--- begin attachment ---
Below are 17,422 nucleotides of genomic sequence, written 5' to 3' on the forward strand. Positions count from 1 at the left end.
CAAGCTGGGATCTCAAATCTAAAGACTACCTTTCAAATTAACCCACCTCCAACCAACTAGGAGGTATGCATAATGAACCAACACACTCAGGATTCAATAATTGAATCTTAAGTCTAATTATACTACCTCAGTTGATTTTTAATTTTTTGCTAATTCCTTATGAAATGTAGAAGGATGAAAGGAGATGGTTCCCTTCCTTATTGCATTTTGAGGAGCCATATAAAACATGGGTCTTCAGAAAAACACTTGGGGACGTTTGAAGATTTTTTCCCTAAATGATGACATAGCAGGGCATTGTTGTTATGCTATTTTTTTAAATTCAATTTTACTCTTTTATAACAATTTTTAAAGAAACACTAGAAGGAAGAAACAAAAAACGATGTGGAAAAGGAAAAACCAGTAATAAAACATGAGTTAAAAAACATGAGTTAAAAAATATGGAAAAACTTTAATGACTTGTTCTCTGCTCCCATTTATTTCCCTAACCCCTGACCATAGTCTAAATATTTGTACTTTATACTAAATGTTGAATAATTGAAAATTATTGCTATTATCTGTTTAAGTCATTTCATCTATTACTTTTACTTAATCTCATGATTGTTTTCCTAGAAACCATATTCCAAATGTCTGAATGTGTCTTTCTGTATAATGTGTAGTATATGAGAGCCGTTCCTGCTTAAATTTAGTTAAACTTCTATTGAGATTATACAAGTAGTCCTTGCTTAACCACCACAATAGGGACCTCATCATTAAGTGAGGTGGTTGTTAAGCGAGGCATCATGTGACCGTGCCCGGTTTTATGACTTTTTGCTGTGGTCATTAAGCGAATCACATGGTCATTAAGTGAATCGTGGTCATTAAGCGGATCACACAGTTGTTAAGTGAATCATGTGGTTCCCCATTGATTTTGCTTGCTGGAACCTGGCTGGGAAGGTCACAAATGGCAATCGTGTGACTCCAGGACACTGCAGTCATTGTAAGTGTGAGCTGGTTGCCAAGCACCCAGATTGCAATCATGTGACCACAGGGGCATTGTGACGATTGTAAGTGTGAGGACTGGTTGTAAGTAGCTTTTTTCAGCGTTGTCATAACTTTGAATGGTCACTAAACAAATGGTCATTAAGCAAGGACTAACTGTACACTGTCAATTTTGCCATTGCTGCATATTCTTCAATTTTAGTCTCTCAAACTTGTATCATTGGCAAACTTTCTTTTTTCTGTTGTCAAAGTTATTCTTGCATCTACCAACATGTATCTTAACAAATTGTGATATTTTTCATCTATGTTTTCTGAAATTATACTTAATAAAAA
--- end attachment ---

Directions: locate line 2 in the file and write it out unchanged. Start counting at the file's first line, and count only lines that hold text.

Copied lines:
CAAGCTGGGATCTCAAATCTAAAGACTACCTTTCAAATTAACCCACCTCCAACCAACTAGGAGGTATGCATAATGAACCAACACACTCAGGATTCAATAATTGAATCTTAAGTCTAATTATACTACCTCAGTTGATTTTTAATTTTTTGCTAATTCCTTATGAAATGTAGAAGGATGAAAGGAGATGGTTCCCTTCCTTATTGCATTTTGAGGAGCCATATAAAACATGGGTCTTCAGAAAAACACTTGGGGACGTTTGAAGATTTTTTCCCTAAATGATGACATAGCAGGGCATTGTTGTTATGCTATTTTTTTAAATTCAATTTTACTCTTTTATAACAATTTTTAAAGAAACACTAGAAGGAAGAAACAAAAAACGATGTGGAAAAGGAAAAACCAGTAATAAAACATGAGTTAAAAAACATGAGTTAAAAAATATGGAAAAACTTTAATGACTTGTTCTCTGCTCCCATTTATTTCCCTAACCCCTGACCATAGTCTAAATATTTGTACTTTATACTAAATGTTGAATAATTGAAAATTATTGCTATTATCTGTTTAAGTCATTTCATCTATTACTTTTACTTAATCTCATGATTGTTTTCCTAGAAACCATATTCCAAATGTCTGAATGTGTCTTTCTGTATAATGTGTAGTATATGAGAGCCGTTCCTGCTTAAATTTAGTTAAACTTCTATTGAGATTATACAAGTAGTCCTTGCTTAACCACCACAATAGGGACCTCATCATTAAGTGAGGTGGTTGTTAAGCGAGGCATCATGTGACCGTGCCCGGTTTTATGACTTTTTGCTGTGGTCATTAAGCGAATCACATGGTCATTAAGTGAATCGTGGTCATTAAGCGGATCACACAGTTGTTAAGTGAATCATGTGGTTCCCCATTGATTTTGCTTGCTGGAACCTGGCTGGGAAGGTCACAAATGGCAATCGTGTGACTCCAGGACACTGCAGTCATTGTAAGTGTGAGCTGGTTGCCAAGCACCCAGATTGCAATCATGTGACCACAGGGGCATTGTGACGATTGTAAGTGTGAGGACTGGTTGTAAGTAGCTTTTTTCAGCGTTGTCATAACTTTGAATGGTCACTAAACAAATGGTCATTAAGCAAGGACTAACTGTACACTGTCAATTTTGCCATTGCTGCATATTCTTCAATTTTAGTCTCTCAAACTTGTATCATTGGCAAACTTTCTTTTTTCTGTTGTCAAAGTTATTCTTGCATCTACCAACATGTATCTTAACAAATTGTGATATTTTTCATCTATGTTTTCTGAAATTATACTTAATAAAAA